VOL. 8 | NO. 14 | Saturday, March 28, 2015
That Old Fireplace? No, It’s Strictly Decorative
RICHARD COURTNEY | The Ledger
There is a new trend developing in the sale of homes in the area.
In the mid-1930s and up to World War II, then in the period immediately after the War, there was a housing boom in Nashville, especially in Green Hills, Belmont, Hillsboro Village and Historic Richland.
Almost all of these houses had fireplaces and many used them as a source of heat.
As the years have passed, the knob and tube wiring has given way to Romex, a non-metallic, sheathed metal produced by the Rome Wire company and now produced by Southwire.
As pipes clogged with the galvanized plumbing rusting and corroding, PVC and copper made their way into most homes of that era. Insulation began appearing in attics and basements.
Certainly, the kitchen designers coordinated styles in appliance colors and counter surfaces that have kept kitchens in a constant state of flux for all of these years.
With all of this transition, one thing that has remained untouched for the most part – the fireplace.
At times after the surprising entry of birds, squirrels and, in some cases, raccoons, opossums and even reptiles, there have been some exterior covers added.
In the eyes of most homeowners, the fireplace’s purpose is aesthetic. They like the sounds, smells and radiant warmth created by the burning of wood.
Home inspectors do not share that appreciation and, for the past several years, have cracked down on fireplaces, usually deferring to a higher power, the chimney sweep. Think Dick Van Dyke’s Burt character in Mary Poppins, only these sweeps don’t dance or sing, and Julie Andrews is nowhere to be found.
These sweeps scare the daylights out of people, and rightfully so. As wood burns, creosote can coat the interior of the chimney and can cause a chimney fire that could produce such a fierce heat that the house could be consumed faster than some could say 9-1-1.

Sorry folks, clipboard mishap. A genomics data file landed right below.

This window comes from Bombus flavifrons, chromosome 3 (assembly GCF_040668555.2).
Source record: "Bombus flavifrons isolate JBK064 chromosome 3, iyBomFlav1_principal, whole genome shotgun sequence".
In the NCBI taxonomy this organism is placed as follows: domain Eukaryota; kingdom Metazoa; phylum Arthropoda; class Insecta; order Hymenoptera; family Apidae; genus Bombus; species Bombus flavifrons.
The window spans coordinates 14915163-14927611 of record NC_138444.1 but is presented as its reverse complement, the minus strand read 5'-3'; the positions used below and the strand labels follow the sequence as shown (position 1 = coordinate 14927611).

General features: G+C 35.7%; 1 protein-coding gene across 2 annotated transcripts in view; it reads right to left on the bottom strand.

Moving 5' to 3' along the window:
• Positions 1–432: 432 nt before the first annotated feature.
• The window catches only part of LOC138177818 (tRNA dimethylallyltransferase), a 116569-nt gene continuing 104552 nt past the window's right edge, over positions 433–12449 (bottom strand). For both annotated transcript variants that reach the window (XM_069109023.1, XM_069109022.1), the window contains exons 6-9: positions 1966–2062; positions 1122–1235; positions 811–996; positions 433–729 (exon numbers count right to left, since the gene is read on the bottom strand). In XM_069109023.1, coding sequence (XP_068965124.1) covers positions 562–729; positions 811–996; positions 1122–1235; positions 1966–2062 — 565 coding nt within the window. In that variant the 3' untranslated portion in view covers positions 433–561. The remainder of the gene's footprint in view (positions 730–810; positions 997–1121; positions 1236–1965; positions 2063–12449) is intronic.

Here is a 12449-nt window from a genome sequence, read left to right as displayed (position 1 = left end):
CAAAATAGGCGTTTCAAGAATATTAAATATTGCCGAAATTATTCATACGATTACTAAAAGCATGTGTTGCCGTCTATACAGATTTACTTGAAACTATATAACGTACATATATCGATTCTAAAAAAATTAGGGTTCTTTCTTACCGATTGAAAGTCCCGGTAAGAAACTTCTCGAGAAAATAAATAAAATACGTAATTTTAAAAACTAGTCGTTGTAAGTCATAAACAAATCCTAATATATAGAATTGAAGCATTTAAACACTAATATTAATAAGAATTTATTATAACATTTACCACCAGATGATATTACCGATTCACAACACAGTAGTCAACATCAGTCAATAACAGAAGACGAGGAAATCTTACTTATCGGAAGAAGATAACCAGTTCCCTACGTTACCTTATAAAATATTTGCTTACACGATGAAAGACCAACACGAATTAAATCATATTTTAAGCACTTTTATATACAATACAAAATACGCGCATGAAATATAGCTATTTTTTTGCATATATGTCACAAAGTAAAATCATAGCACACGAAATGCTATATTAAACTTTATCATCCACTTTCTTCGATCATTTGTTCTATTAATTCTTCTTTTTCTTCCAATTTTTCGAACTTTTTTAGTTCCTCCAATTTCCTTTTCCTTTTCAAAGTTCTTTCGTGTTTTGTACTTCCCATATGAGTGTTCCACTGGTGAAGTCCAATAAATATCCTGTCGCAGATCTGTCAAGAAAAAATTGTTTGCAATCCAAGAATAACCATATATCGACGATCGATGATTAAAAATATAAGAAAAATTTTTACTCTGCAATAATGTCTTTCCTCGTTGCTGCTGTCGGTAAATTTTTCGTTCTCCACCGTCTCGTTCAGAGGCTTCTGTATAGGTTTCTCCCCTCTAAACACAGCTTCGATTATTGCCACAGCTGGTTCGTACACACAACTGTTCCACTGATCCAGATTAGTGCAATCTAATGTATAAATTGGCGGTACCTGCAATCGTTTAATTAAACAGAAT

Even if the creosote is removed, the age of the mortar and the exposure to the elements can cause failure of the joints as moisture begins to penetrate. More mortar falls until there are cracks that allow the heat and the fire to reach lumber – old, dried, seasoned wood – behind the chimney.
That obviously is not a good thing, as the lumber is behind a firewall and can burn for some time before being detected.
After the home inspector recommends the chimney sweep’s evaluation and following the sweep’s horror stories, the buyers always request that the sellers repair chimneys. Such repairs consist of tuck pointing the bricks, perhaps installing new flues and dampers where appropriate.
The price for these repairs seems to always come in at $3,000 to $4,000. This number surprises sellers, many of whom have never had a fires in their fireplaces and they refuse to pay. Others relent, but pay the $3,000 to $4,000 in the form of closing costs to alert the underwriters the house is likely to burn to the ground during the loan.
So how have Realtors decided to deal with the trend?
In most older homes that have not had the fireplace issues addressed, the fireplaces are “decorative,” meaning they are not meant to be a source of heat or a place where logs are burned. With that disclaimer, buyers cannot request repairs.
So let the buyer beware when buying a house with “decorative fireplaces.” And for the rest of us, it’s a good time tend to our chim chimineys.
Sale of the Week
All of the hubbub caused by new downtown condos with their shiny floors and hip, loft ceilings has left the older condos in outlying areas in the lurch.
As investor money flows into Nashville, there are some bargains out there, and the condominium at 3901 Whitland is one of those. These condos have Montgomery Bell Academy as their backyard and are two Peyton Manning – when he was at UT – throws away from the hospital formerly known as St. Thomas.
This area is highly desirable for renters and can command as much rent for one and two bedrooms as condos in The Gulch.
Additionally, these two bedroom units sell for nearly $100,000 more than the $174,900 price for the Whitland Avenue condo.
Unit #28 at 3901 Whitland sold in 167 days, a lifetime in this market, for the $174,900 sales price after Carolyn Adcock, the venerable veteran from RE/MAX Elite listed it for $185,000.
Adcock noted that the condo has “updated carpet, tile in baths, cabinetry, countertops, appliances vanities, sinks, and point throughout.”
In a nutshell, it was a new unit.
Sheila Lambos Reuther of Neal Clayton Realtors worked a sweet deal for her buyer as she knocked more than $10,000 off the price and landed an additional $1,200 in closing costs and prepaid items for her buyer.
The condo consisted of 980 square feet, or $178 per square foot, and has two bedrooms and two full baths along with a living room, dining room and kitchen, of course.
The seller had purchased the property in 2005 for $135,000, so he pocketed a little cash, although he may have invested $20,000 in his upgrades.
In 1990, if anyone had argue that downtown condos would sell for three times the amount of a Whitland Avenue condo, they would have been deemed insane, but it has happened.
Richard Courtney is a real estate broker with Christianson, Patterson, Courtney, and Associates and can be reached at firstname.lastname@example.org.